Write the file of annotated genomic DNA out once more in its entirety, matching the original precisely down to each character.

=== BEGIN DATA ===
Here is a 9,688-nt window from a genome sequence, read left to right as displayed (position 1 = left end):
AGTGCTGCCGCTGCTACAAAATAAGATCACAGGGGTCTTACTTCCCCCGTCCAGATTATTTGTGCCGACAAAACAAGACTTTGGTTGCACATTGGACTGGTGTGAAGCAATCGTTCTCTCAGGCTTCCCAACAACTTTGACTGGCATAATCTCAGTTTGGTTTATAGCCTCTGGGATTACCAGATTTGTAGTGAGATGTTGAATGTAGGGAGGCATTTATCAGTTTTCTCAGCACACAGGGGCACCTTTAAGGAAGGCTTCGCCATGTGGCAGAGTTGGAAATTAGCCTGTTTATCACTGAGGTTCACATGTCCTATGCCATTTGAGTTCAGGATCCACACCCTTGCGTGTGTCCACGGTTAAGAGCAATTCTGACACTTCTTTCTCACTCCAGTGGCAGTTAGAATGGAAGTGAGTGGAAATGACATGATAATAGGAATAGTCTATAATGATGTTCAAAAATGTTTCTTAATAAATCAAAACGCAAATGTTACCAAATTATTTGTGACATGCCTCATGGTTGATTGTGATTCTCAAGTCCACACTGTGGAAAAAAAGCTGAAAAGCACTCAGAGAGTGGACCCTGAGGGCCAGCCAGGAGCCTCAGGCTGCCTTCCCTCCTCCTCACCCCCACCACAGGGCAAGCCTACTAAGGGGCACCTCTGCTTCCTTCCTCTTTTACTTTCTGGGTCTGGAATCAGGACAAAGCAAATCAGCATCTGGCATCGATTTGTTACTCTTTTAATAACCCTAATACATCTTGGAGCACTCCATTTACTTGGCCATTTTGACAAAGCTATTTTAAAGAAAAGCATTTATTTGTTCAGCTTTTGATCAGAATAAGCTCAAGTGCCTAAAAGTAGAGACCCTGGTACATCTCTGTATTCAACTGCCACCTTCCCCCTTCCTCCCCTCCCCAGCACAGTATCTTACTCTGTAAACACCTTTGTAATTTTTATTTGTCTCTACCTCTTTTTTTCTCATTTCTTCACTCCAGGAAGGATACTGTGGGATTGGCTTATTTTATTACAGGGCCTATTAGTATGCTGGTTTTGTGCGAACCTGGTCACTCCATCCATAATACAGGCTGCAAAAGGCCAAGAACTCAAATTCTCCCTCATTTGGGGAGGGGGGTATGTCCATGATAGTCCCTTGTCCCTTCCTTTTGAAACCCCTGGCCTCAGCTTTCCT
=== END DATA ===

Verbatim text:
Here is a 9,688-nt window from a genome sequence, read left to right as displayed (position 1 = left end):
AGTGCTGCCGCTGCTACAAAATAAGATCACAGGGGTCTTACTTCCCCCGTCCAGATTATTTGTGCCGACAAAACAAGACTTTGGTTGCACATTGGACTGGTGTGAAGCAATCGTTCTCTCAGGCTTCCCAACAACTTTGACTGGCATAATCTCAGTTTGGTTTATAGCCTCTGGGATTACCAGATTTGTAGTGAGATGTTGAATGTAGGGAGGCATTTATCAGTTTTCTCAGCACACAGGGGCACCTTTAAGGAAGGCTTCGCCATGTGGCAGAGTTGGAAATTAGCCTGTTTATCACTGAGGTTCACATGTCCTATGCCATTTGAGTTCAGGATCCACACCCTTGCGTGTGTCCACGGTTAAGAGCAATTCTGACACTTCTTTCTCACTCCAGTGGCAGTTAGAATGGAAGTGAGTGGAAATGACATGATAATAGGAATAGTCTATAATGATGTTCAAAAATGTTTCTTAATAAATCAAAACGCAAATGTTACCAAATTATTTGTGACATGCCTCATGGTTGATTGTGATTCTCAAGTCCACACTGTGGAAAAAAAGCTGAAAAGCACTCAGAGAGTGGACCCTGAGGGCCAGCCAGGAGCCTCAGGCTGCCTTCCCTCCTCCTCACCCCCACCACAGGGCAAGCCTACTAAGGGGCACCTCTGCTTCCTTCCTCTTTTACTTTCTGGGTCTGGAATCAGGACAAAGCAAATCAGCATCTGGCATCGATTTGTTACTCTTTTAATAACCCTAATACATCTTGGAGCACTCCATTTACTTGGCCATTTTGACAAAGCTATTTTAAAGAAAAGCATTTATTTGTTCAGCTTTTGATCAGAATAAGCTCAAGTGCCTAAAAGTAGAGACCCTGGTACATCTCTGTATTCAACTGCCACCTTCCCCCTTCCTCCCCTCCCCAGCACAGTATCTTACTCTGTAAACACCTTTGTAATTTTTATTTGTCTCTACCTCTTTTTTTCTCATTTCTTCACTCCAGGAAGGATACTGTGGGATTGGCTTATTTTATTACAGGGCCTATTAGTATGCTGGTTTTGTGCGAACCTGGTCACTCCATCCATAATACAGGCTGCAAAAGGCCAAGAACTCAAATTCTCCCTCATTTGGGGAGGGGGGTATGTCCATGATAGTCCCTTGTCCCTTCCTTTTGAAACCCCTGGCCTCAGCTTTCCT